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STEMI Patient Perceptions Impact Emergency Medical Services Use

Last Updated: December 19, 2017.

ST-elevation myocardial infarction patient perceptions, including those involving the speed of transport and concerns about resource misuse, are an important factor in determining emergency medical services use, according to a study published online Dec. 13 in the Journal of Evaluation in Clinical Practice.

TUESDAY, Dec. 19, 2017 (HealthDay News) -- ST-elevation myocardial infarction (STEMI) patient perceptions, including those involving the speed of transport and concerns about resource misuse, are an important factor in determining emergency medical services (EMS) use, according to a study published online Dec. 13 in the Journal of Evaluation in Clinical Practice.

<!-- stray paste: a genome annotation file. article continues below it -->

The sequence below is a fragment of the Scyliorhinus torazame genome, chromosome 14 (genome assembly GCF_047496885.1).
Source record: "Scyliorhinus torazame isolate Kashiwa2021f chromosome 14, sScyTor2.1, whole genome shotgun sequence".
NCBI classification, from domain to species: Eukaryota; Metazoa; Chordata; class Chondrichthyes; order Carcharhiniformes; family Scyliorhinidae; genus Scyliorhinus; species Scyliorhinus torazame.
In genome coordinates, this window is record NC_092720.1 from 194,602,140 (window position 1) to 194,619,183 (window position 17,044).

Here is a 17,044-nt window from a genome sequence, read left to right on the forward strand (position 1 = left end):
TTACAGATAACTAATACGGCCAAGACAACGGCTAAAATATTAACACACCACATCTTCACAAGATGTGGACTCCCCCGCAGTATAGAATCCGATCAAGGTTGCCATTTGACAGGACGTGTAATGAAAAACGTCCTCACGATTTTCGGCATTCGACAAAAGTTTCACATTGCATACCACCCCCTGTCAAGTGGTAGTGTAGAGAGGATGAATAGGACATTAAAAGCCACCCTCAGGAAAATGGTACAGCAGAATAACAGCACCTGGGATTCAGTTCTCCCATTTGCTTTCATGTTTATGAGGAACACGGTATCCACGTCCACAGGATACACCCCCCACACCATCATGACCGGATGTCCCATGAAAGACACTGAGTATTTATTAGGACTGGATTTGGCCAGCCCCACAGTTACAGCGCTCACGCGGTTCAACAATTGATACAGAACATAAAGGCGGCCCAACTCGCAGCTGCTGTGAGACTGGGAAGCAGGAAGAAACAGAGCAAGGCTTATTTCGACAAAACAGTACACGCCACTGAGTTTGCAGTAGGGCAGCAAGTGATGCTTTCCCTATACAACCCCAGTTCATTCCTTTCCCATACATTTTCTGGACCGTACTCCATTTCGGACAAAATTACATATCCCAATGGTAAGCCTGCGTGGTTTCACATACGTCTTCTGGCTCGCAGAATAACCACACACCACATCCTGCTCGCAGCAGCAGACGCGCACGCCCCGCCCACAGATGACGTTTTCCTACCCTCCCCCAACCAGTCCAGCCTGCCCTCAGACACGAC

Matthew Mercuri, Ph.D., from McMaster University in Hamilton, Canada, and colleagues conducted semi-structured interviews with 61 STEMI patients admitted to a large tertiary care center. Patients were classified according to mode of transport to the hospital at the time of the index event (32 EMS, 29 self-transport).

The researchers found that the likelihood of having a Killip Class >1 was higher for EMS users (25 versus 4 percent). Compared with EMS patients, self-transport patients were more likely to perceive EMS as slower (48 versus 0 percent) and express concerns over resources misuse (34 versus 3 percent). The likelihood of acknowledging the benefits of EMS was higher for patients who accessed EMS (44 versus 7 percent); they were also more likely to have been encouraged by a family member to call EMS (34 versus 4 percent).

"STEMI patient perceptions are a key factor in determining EMS use," the authors write. "Health care stakeholders should target the identified barriers to improve utilization of EMS, and develop strategies to optimize care for patients who do not access EMS."

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